Tony Blair personally emits more than 700 times as much of the pollution that causes global warming as the average Briton, The Independent on Sunday can reveal. His air travel alone contributes as much carbon dioxide to the atmosphere as a medium-sized business.
He also breaks his Government's new official guide to greener living, published last week, which says people should try to reduce flights, take fewer holidays and travel by rail or sea.
The revelations come at a particularly embarrassing time for the Prime Minister, as he is planning to launch a campaign this spring to encourage Britons to change their behaviour to reduce their emissions of carbon dioxide and other greenhouse gases. Yesterday he was attacked by both the Conservative and Liberal Democrat environment spokesmen for failing to set a proper example.
Mr Blair announced last week that the Government would set up a website to "allow people to measure their carbon footprint", so that "you will actually be able to see how much energy you are using, what you are emitting, and how you can reduce it". He has previously described making such a personal audit as "something you can do quite simply".
But Downing Street admits that no attempt has been made to measure the carbon footprints of Mr Blair or his family. And it failed to answer questions that would have provided the information to enable them to be calculated.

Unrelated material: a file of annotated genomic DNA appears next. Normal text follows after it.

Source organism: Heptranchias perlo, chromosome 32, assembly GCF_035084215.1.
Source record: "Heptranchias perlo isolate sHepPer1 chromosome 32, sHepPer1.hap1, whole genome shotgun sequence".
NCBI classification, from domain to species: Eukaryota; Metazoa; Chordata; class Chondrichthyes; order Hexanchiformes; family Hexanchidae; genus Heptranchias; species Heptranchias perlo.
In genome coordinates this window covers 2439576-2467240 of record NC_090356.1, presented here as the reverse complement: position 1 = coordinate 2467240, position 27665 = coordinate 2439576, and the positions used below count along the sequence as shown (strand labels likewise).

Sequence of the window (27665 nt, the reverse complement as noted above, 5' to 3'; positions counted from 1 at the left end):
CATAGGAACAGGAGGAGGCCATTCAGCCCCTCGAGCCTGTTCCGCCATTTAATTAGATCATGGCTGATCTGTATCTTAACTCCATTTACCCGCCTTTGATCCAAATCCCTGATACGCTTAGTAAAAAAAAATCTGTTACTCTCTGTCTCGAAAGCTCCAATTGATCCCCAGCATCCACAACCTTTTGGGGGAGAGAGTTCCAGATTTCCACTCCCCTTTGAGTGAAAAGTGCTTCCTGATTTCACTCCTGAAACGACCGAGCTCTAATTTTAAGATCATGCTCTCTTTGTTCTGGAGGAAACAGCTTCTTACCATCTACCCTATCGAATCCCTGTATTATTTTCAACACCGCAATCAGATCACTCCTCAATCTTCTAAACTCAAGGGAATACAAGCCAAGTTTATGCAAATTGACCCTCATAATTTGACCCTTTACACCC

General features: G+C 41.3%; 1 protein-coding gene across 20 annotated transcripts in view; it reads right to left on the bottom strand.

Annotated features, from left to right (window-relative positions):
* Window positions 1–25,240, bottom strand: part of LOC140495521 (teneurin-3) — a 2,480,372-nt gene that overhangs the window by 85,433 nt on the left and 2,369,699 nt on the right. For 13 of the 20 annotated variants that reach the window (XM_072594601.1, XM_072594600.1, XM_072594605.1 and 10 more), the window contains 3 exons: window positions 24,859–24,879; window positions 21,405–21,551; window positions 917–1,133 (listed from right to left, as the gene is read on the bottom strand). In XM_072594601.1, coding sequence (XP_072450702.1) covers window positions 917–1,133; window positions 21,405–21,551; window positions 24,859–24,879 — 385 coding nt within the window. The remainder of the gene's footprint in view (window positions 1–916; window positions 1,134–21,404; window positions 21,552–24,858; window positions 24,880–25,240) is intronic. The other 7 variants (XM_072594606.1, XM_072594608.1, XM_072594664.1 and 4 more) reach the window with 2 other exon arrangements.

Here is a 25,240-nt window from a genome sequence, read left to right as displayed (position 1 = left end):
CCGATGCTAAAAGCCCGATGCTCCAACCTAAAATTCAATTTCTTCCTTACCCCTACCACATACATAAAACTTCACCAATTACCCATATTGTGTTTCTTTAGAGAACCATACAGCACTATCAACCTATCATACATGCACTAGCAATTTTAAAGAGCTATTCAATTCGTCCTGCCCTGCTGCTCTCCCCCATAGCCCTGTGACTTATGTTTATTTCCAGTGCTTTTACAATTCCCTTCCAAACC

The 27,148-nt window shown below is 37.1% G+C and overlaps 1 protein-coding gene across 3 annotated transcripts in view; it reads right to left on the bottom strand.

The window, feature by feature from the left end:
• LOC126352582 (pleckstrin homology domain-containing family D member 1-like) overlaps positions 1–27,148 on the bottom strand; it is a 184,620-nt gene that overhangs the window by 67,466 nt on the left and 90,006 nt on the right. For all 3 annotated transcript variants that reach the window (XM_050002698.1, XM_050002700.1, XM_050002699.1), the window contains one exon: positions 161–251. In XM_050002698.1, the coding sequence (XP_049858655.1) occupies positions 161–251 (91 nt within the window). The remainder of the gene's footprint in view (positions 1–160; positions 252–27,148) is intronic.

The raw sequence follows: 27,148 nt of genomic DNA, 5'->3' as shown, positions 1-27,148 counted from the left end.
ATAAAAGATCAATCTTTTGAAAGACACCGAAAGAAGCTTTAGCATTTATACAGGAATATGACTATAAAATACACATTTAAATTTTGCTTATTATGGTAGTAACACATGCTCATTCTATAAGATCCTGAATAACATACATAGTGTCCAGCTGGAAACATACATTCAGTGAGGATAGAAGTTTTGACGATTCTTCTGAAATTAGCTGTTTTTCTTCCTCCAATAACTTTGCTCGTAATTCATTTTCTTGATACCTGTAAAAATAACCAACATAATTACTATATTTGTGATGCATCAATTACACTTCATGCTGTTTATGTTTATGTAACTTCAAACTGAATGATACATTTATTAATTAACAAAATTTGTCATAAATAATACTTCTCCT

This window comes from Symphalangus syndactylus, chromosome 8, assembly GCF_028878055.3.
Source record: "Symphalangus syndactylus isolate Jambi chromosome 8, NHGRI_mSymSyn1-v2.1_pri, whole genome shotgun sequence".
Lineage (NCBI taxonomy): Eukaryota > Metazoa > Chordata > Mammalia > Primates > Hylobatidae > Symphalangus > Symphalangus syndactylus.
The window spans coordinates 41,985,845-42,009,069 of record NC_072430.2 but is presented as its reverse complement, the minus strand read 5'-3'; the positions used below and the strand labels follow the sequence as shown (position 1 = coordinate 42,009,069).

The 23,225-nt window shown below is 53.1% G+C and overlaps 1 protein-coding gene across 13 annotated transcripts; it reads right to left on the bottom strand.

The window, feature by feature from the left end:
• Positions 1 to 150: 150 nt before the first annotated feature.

The IoS commissioned a leading business carbon-footprinting consultancy - the Oxford-based Best Foot Forward - to calculate them, using what information is publicly available.
The firm, a winner of the Queen's Award for Enterprise, estimated that the Blairs have a footprint of at least 8,127 tons of carbon dioxide a year. By contrast, says the firm, the average Briton emits about 11 tons.
The vast majority of the emissions, according to Best Foot Forward's detailed report, arise from Mr Blair's practice of chartering planes to take him and his entourage on official trips overseas. It examined Cabinet Office records for the financial year ending last March - the latest publicly available - and found that only one of his 59 flights was by a scheduled service.
The firm calculated that emissions from the chartered flights amounted to the equivalent of "a staggering 7,991 tonnes of carbon dioxide". Craig Simmons, its technical director, says: "This is the level of emissions you would expect from a medium-sized business employing some 2,000 people."
The firm says that if Mr Blair he had travelled on scheduled flights, his emissions would have dropped to 38 tons. It adds that the Prime Minister could have reduced his emissions even further, to 37 tons, by using Eurostar instead of a plane to and from Brussels and Paris during the year.